This is the stack of books that currently threatens to kill me from my bedside table. I love them all. I can’t commit to reading just one. I just pile them up and read a little of each, rarely seeing any through to completion. Is it still love if I pick one up, read a few pages then get distracted and seduced by another? I mean, I read very attentively while I’m reading–post it flags and highlighters, the whole nine. Am I thinking of one protagonist while reading about another? No, I really am not. And on the rare occasion that I do, I switch back to the book in which the protagonist that occupies my mind is in. So that’s a kind of book-monogamy isn’t it? In the moment monogamy–very 21st century, evolved (dare I call it Zen?) monogamy. Maybe I’m working out other issues here.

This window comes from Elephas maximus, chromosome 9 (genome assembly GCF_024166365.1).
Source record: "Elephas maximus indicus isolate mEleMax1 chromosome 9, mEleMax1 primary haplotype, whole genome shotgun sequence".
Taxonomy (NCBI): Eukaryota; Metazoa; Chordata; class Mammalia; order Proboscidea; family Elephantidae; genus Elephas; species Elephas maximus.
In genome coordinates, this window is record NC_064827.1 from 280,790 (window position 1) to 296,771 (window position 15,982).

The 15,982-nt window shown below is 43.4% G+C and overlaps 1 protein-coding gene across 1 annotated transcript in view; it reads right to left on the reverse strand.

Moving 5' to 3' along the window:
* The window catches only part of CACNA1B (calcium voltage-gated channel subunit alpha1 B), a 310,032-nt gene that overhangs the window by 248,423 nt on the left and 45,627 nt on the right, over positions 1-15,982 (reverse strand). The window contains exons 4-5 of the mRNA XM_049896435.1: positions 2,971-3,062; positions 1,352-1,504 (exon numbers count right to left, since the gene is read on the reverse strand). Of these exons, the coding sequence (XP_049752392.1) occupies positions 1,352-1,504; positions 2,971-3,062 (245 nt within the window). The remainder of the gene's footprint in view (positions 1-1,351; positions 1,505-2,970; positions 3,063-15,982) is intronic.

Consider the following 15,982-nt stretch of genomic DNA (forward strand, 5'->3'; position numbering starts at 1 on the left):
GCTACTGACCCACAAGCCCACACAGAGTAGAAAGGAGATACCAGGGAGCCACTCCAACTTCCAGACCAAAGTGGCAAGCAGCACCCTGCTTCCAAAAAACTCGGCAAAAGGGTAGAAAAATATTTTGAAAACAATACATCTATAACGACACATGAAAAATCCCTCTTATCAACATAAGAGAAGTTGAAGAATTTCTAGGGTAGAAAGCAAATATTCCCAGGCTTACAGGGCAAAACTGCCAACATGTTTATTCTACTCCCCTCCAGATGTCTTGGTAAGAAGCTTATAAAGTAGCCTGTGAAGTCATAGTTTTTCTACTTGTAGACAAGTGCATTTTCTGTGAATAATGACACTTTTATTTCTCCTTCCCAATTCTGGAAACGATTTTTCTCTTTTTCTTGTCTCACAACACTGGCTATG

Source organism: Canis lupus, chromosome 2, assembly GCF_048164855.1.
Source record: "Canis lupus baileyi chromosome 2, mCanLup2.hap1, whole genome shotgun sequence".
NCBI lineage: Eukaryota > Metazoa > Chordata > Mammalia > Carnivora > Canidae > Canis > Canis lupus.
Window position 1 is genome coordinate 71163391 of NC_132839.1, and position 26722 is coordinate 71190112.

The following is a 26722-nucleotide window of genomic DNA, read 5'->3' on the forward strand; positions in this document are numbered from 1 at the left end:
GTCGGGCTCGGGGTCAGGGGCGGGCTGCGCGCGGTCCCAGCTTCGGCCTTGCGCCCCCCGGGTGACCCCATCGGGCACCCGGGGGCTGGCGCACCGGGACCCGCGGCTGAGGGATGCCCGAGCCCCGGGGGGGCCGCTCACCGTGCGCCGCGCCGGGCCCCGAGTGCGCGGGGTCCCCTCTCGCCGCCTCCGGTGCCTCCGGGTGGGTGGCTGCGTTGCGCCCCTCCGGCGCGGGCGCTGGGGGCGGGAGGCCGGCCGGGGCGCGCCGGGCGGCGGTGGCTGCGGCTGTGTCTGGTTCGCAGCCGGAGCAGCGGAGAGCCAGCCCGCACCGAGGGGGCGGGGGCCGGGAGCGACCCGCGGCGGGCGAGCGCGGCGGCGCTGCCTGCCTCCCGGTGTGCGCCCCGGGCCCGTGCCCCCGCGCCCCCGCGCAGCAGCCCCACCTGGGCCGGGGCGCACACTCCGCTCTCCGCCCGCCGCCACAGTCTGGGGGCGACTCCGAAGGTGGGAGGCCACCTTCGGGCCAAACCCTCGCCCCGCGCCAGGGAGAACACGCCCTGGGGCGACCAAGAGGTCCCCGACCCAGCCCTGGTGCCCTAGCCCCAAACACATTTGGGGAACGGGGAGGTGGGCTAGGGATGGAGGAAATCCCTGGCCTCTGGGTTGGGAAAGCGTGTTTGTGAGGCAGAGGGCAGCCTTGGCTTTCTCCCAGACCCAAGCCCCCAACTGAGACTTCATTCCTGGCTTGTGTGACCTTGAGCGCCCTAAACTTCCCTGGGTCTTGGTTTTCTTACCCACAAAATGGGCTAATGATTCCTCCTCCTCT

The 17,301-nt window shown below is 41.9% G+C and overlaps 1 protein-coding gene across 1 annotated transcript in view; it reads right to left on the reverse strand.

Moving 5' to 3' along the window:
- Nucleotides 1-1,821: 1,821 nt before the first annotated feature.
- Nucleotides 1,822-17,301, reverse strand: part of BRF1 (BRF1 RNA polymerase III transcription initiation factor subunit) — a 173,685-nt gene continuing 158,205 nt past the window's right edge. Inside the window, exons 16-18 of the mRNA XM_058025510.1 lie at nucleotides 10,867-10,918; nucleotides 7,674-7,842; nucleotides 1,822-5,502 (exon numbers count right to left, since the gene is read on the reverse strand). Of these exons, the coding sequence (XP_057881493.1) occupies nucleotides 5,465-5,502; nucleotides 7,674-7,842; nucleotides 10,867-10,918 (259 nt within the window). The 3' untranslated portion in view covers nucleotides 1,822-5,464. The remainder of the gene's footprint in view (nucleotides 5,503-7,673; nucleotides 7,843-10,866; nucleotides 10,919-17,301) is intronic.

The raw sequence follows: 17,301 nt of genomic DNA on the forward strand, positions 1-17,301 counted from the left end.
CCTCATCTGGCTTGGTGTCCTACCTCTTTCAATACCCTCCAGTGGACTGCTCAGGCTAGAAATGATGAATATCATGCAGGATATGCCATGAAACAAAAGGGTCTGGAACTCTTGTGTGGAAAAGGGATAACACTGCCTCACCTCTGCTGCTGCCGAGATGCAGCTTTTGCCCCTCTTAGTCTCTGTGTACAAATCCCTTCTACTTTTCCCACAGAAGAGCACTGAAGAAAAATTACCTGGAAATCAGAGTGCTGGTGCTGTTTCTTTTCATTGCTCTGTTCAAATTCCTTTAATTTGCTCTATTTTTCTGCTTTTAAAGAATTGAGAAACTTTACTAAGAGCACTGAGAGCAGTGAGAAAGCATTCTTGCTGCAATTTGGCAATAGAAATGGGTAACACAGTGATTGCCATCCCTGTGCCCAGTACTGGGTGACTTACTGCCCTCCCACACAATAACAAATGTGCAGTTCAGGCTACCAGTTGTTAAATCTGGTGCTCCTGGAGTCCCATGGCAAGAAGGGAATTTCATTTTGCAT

Seema Reza is the author of “When the World Breaks Open,” a memoir of essays and poetry (Red Hen Press, 2016). Based outside of Washington, DC, she coordinates and facilitates a unique multi-hospital arts program that encourages the use of the arts as a tool for narration, self-care and socialization among a population struggling with emotional and physical injuries. Her writing has appeared in print and on-line in Entropy, The Feminist Wire, Bellevue Literary Review, The Offing, Full Grown People, and The Nervous Breakdown among others. She is the Chair of Community Building Art Works. Her second book, a collection of poetry is forthcoming from Write Bloody in 2019.